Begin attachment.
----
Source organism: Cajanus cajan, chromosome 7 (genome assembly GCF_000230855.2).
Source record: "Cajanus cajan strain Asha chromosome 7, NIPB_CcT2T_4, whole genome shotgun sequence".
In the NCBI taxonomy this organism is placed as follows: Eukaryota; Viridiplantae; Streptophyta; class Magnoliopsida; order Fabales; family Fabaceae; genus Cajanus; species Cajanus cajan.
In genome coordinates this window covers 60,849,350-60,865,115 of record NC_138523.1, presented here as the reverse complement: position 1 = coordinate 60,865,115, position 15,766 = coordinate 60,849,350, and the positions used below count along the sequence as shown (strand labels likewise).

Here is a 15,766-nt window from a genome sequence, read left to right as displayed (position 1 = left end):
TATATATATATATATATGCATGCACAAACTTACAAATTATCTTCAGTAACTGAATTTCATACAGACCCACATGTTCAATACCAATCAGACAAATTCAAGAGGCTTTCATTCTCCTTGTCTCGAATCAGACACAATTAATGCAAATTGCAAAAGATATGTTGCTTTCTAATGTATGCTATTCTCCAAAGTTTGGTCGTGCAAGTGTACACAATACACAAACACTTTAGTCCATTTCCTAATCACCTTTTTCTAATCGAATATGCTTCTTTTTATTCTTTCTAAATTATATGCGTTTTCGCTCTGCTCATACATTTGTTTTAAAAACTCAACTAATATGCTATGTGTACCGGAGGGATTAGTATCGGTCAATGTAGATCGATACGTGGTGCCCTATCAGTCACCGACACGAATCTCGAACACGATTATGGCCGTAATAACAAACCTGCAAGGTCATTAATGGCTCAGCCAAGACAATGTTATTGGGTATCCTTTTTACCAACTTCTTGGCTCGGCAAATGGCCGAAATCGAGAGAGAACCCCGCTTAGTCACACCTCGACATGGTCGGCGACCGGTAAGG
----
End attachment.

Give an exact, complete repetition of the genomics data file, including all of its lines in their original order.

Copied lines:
Source organism: Cajanus cajan, chromosome 7 (genome assembly GCF_000230855.2).
Source record: "Cajanus cajan strain Asha chromosome 7, NIPB_CcT2T_4, whole genome shotgun sequence".
In the NCBI taxonomy this organism is placed as follows: Eukaryota; Viridiplantae; Streptophyta; class Magnoliopsida; order Fabales; family Fabaceae; genus Cajanus; species Cajanus cajan.
In genome coordinates this window covers 60,849,350-60,865,115 of record NC_138523.1, presented here as the reverse complement: position 1 = coordinate 60,865,115, position 15,766 = coordinate 60,849,350, and the positions used below count along the sequence as shown (strand labels likewise).

Here is a 15,766-nt window from a genome sequence, read left to right as displayed (position 1 = left end):
TATATATATATATATATGCATGCACAAACTTACAAATTATCTTCAGTAACTGAATTTCATACAGACCCACATGTTCAATACCAATCAGACAAATTCAAGAGGCTTTCATTCTCCTTGTCTCGAATCAGACACAATTAATGCAAATTGCAAAAGATATGTTGCTTTCTAATGTATGCTATTCTCCAAAGTTTGGTCGTGCAAGTGTACACAATACACAAACACTTTAGTCCATTTCCTAATCACCTTTTTCTAATCGAATATGCTTCTTTTTATTCTTTCTAAATTATATGCGTTTTCGCTCTGCTCATACATTTGTTTTAAAAACTCAACTAATATGCTATGTGTACCGGAGGGATTAGTATCGGTCAATGTAGATCGATACGTGGTGCCCTATCAGTCACCGACACGAATCTCGAACACGATTATGGCCGTAATAACAAACCTGCAAGGTCATTAATGGCTCAGCCAAGACAATGTTATTGGGTATCCTTTTTACCAACTTCTTGGCTCGGCAAATGGCCGAAATCGAGAGAGAACCCCGCTTAGTCACACCTCGACATGGTCGGCGACCGGTAAGG